Children’s Books for Adults

It’s a poorly kept secret in the bookselling world that – just like movies – many books are written just as much for adults as they are for children. I’ve been utterly fascinated by them for a while now – particularly by the ones that work on two very different levels.

I still remember coming back to Helen Cresswell’s Winter of the Birds and being totally blown away by it. It was like reading a completely different story. No longer just an adventure, but something much deeper.

Since then I’ve adored reading children’s books with that double layer, and others that don’t seem to be written so much for children as for adults, some of them probably appealing more to adults than the children they’re intended for. Books like Frances Hardinge’s Verdigris Deep and The Lie Tree, The Hobbit, Philip Pullman’s Amber Spyglass series.

The Guardian postulated that the quality of children’s books was because these books are designed to be read and re-read and quotes Neil Gaiman, “When I’m writing for kids,” he says, “I’m always assuming that a story, if it is loved, is going to be re-read. So I try and be much more conscious of it than I am with adults, just in terms of word choices. I once said that while I could not justify every word in American Gods, I can justify every single word in Coraline.”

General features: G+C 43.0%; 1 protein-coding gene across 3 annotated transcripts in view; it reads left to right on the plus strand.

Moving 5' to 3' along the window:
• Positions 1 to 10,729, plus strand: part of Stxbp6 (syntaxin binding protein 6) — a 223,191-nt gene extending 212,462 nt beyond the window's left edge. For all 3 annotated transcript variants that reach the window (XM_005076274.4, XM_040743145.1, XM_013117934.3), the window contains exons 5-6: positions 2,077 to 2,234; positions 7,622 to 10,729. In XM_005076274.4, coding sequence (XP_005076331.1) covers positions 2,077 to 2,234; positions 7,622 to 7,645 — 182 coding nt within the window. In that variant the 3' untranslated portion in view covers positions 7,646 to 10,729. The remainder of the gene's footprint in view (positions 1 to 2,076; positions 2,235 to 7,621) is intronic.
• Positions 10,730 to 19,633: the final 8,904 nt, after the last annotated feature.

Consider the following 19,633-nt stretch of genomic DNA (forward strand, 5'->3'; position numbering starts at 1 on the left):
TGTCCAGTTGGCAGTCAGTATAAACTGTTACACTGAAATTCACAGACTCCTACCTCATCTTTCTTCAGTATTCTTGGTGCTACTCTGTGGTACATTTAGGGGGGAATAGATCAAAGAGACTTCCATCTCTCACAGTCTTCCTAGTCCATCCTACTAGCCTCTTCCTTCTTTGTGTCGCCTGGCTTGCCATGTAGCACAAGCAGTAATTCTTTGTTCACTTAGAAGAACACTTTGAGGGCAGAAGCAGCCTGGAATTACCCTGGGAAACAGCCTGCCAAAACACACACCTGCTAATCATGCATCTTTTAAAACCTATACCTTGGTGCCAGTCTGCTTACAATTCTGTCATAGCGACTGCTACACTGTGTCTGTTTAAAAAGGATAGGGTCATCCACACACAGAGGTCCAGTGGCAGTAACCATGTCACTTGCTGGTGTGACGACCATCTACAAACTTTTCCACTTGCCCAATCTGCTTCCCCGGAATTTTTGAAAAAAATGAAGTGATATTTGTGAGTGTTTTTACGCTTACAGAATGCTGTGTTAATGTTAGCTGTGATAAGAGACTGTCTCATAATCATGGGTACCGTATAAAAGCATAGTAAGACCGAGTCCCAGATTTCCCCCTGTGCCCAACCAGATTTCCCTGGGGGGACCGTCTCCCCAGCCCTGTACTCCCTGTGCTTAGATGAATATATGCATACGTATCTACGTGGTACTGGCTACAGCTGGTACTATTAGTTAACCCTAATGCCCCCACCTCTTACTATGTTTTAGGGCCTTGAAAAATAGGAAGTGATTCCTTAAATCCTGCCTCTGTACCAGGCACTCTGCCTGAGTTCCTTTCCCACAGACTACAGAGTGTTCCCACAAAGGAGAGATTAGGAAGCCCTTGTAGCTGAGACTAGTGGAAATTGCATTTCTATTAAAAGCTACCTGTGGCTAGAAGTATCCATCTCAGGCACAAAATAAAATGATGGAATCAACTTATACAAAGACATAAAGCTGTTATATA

For me it is more than that – and possibly less, because I certainly can’t justify every word in Quest. For me the fun was in crafting a story that was a rollicking tale of adventure on one level and a parody adults could enjoy on the other.

That idea of two completely different books in one read, I believe, can be seen in most of the books below. They’re some of my favs, meticulously crafted to be more than a little adventure or fun, more than just beautiful writing, but with that extra something else…

I hope you enjoyed these books. Most of them are very well known, except perhaps The Trumpet of the Swan (arguably EB White’s best and least well-known book) and The Winter of the Birds, which was an adventure for a young me, but somewhat darker and more evocative on a second reading.

I have to wonder, am I the only person obsessed with children’s books? And if not, what are your favourite children’s books? And have they changed now that you’re an adult?

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